EU Sets Dec. 6 Deadline for Turkey-Cyprus Deal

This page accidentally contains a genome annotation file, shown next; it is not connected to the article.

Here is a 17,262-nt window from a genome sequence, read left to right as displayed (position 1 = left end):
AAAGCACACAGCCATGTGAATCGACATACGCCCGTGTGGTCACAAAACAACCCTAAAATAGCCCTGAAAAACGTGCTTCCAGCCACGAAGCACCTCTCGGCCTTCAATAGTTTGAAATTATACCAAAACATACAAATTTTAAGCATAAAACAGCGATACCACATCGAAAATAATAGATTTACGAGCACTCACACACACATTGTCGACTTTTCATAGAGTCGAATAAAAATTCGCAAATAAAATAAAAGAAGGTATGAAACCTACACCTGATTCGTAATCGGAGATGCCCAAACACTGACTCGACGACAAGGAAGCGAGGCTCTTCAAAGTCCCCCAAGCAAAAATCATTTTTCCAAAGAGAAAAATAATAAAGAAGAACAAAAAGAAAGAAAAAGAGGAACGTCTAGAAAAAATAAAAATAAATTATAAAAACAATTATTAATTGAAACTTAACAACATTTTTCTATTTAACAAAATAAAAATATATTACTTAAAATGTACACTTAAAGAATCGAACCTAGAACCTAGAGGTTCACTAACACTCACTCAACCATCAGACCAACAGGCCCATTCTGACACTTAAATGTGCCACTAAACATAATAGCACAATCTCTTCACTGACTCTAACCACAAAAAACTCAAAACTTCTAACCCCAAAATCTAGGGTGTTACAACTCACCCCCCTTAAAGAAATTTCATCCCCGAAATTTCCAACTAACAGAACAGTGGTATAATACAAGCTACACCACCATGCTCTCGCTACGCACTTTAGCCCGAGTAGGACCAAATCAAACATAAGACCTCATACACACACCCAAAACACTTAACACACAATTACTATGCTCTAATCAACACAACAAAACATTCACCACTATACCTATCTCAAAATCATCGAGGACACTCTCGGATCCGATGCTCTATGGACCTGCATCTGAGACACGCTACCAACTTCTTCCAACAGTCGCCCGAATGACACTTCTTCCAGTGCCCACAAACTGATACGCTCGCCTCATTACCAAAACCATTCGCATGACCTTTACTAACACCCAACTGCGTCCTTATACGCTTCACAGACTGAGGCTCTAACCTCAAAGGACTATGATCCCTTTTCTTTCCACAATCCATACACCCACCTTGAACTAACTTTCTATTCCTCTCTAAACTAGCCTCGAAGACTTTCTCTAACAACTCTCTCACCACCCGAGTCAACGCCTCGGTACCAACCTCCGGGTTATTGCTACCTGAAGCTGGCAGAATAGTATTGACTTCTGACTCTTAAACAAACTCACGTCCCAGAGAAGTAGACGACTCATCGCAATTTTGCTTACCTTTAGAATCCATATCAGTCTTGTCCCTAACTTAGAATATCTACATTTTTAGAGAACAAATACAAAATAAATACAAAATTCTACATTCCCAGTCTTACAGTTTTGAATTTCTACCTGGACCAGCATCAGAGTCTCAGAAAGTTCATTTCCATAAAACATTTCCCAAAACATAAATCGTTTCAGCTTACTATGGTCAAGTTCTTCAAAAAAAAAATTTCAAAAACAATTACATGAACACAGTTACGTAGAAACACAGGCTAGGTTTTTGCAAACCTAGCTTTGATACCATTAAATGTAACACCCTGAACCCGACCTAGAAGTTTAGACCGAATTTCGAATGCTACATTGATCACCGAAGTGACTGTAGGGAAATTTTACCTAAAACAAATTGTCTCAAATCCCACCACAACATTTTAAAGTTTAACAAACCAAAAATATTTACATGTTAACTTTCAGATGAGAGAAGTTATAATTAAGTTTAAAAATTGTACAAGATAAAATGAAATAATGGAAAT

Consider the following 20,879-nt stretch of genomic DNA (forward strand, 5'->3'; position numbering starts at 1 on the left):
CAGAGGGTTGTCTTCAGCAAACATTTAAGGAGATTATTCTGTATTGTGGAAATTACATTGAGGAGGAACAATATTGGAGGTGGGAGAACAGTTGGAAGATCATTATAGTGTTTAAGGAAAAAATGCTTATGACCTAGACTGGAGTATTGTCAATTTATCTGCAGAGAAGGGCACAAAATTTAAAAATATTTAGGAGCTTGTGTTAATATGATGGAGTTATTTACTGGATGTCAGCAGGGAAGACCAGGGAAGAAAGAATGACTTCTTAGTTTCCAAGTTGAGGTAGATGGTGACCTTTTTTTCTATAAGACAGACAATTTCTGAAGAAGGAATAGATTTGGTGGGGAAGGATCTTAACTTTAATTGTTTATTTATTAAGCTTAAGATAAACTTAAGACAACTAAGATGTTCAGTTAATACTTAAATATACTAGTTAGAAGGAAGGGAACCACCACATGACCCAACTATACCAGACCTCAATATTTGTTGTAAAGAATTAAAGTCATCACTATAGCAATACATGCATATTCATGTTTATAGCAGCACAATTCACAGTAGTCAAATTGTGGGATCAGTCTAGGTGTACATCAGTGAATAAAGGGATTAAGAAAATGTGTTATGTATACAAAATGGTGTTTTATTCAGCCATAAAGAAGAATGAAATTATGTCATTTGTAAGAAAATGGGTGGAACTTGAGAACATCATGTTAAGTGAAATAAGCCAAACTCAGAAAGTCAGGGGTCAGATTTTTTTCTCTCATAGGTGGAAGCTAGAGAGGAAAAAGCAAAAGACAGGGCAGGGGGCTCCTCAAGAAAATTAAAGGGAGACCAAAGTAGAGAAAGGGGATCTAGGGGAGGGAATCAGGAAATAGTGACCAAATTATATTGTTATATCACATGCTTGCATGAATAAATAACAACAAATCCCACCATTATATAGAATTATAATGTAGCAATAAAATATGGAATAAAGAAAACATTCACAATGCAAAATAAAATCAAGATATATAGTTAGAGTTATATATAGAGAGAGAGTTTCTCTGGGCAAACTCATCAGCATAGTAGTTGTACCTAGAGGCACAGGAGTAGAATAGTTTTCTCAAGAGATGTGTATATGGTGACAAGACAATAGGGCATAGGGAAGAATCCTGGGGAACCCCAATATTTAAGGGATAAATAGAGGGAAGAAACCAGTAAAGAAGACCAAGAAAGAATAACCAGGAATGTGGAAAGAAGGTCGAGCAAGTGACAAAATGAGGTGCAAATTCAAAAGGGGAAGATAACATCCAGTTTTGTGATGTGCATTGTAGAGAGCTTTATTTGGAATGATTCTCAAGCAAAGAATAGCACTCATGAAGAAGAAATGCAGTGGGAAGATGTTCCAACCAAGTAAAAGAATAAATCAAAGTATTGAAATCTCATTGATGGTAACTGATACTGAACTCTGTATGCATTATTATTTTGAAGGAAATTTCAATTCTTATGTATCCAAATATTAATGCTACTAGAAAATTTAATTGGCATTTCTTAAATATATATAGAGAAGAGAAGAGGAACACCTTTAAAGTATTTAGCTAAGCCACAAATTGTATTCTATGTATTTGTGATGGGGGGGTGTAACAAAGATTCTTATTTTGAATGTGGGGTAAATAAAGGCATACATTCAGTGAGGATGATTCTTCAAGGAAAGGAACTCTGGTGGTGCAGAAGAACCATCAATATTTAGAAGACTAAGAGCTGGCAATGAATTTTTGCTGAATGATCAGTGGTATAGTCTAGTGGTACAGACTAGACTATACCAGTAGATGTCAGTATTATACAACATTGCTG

HELSINKI (Reuters)–European Union president Finland said on Monday the deadline for a deal on trade with Cyprus to avoid a setback in Turkey’s EU membership bid is before a European Commission meeting on December 6. Finnish Prime Minister Matti Vanhanen said he expected the EU executive to put forward recommendations in the first week of December and EU foreign ministers to take a decision on December 11. "The real deadline is before the Commission presents its recommendations," Vanhanen said in a speech. EU Enlargement Commissioner Olli Rehn said December 6 was "the logical date" for the Commission to recommend consequences if Turkey had not met its obligation under an EU customs union to open Turkish ports to shipping from Cyprus. Finland’s proposal aims to allow direct trade with northern Cyprus and open Turkish ports and airports to Cypriot vessels and planes. Turkey has said it will only open its ports if the EU acts to end the economic isolation of the Turkish Cypriot north of the divided Mediterranean island. Diplomats expect a push on the issue when Finland hosts a meeting early next week of EU and Mediterranean foreign ministers, including Turkey’s Abdullah Gul. Vanhanen said he had no intention of letting the Turkey issue go on to an EU summit on December 14-15. In a warning to Ankara, he said: "If there is no agreement and Turkey does not honor its commitmen’s, the EU will need to consider the implications for the accession process. This is not a good scenario and it would mean an uncertain future." Vanhanen said all the parties were willing to negotiate. "No one has come up with an alternative solution or said that our proposal is unacceptable. We are all on the same page. Therefore the presidency still believes that a solution is possible." Possible repercussions for Turkey if it fails to open its ports range from partial suspension of talks on joining the EU to a freeze in negotiations. Vanhanen said the Finnish plan contained a limited number of proposals, and it was still up to the United Nations to try to reach a comprehensive settlement of the Cyprus issue. UN Secretary-General Kofi Annan met Turkish Cypriot leader Mehmet Ali Talat in Geneva on Monday, after the world body proposed there should be a gradual build-up of talks between Greek and Turkish Cypriots to try to ease deadlock between them. Talat said after meeting the outgoing UN chief that the Turkish Cypriots were ready for an unconditional resumption of negotiations with the Greek Cypriots on reunifying the island. But he said any solution must be based on a detailed plan put forward by Annan in 2004 and could not be achieved by the EU. "The EU is not an impartial, honest broker. It cannot be, because the Greek Cypriots and the Greeks are members," Talat told a news conference. "Therefore a solution to the Cyprus problem will be definitely through the UN and not through the EU."

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